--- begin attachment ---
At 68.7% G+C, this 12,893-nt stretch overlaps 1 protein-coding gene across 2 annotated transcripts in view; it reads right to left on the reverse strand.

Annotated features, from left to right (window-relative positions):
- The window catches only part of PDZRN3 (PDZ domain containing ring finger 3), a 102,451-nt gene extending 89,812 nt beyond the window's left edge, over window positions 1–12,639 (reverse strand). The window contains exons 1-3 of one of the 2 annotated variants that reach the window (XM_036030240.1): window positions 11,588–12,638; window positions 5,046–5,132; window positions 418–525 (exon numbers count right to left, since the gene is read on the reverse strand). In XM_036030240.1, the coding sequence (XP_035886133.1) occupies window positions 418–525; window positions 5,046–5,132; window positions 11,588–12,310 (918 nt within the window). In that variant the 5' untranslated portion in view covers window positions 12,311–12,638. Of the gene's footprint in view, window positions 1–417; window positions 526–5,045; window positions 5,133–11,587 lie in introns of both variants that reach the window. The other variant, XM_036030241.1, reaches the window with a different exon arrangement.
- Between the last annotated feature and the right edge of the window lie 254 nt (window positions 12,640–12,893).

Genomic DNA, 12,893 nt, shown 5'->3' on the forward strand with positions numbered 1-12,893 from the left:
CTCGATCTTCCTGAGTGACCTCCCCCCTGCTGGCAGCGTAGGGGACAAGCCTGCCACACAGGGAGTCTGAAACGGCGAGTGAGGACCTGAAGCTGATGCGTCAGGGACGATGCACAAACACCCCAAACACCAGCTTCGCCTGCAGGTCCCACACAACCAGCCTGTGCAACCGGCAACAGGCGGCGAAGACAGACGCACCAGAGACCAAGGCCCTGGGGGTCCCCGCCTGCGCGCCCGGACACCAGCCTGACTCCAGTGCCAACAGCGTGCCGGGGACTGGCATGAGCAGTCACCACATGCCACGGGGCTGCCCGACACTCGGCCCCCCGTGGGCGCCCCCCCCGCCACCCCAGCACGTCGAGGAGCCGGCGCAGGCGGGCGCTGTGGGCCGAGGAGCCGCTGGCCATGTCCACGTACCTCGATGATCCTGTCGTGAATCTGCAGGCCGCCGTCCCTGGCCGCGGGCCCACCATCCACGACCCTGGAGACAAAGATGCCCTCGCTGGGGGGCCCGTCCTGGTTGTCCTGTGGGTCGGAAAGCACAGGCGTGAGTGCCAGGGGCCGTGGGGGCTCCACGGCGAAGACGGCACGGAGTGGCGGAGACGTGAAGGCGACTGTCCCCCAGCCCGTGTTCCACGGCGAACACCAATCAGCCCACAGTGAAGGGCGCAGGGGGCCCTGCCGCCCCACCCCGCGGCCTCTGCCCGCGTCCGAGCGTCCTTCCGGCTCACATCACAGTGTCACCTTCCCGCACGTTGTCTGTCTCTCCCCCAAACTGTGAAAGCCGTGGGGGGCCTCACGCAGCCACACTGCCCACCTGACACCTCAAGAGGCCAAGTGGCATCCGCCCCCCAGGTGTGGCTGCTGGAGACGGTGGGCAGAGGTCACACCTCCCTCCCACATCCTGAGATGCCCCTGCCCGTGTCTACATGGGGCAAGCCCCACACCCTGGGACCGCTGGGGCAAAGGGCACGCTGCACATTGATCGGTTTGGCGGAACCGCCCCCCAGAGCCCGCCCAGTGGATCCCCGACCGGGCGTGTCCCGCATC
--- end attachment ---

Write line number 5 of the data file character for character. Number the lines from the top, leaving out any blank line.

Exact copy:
Genomic DNA, 12,893 nt, shown 5'->3' on the forward strand with positions numbered 1-12,893 from the left: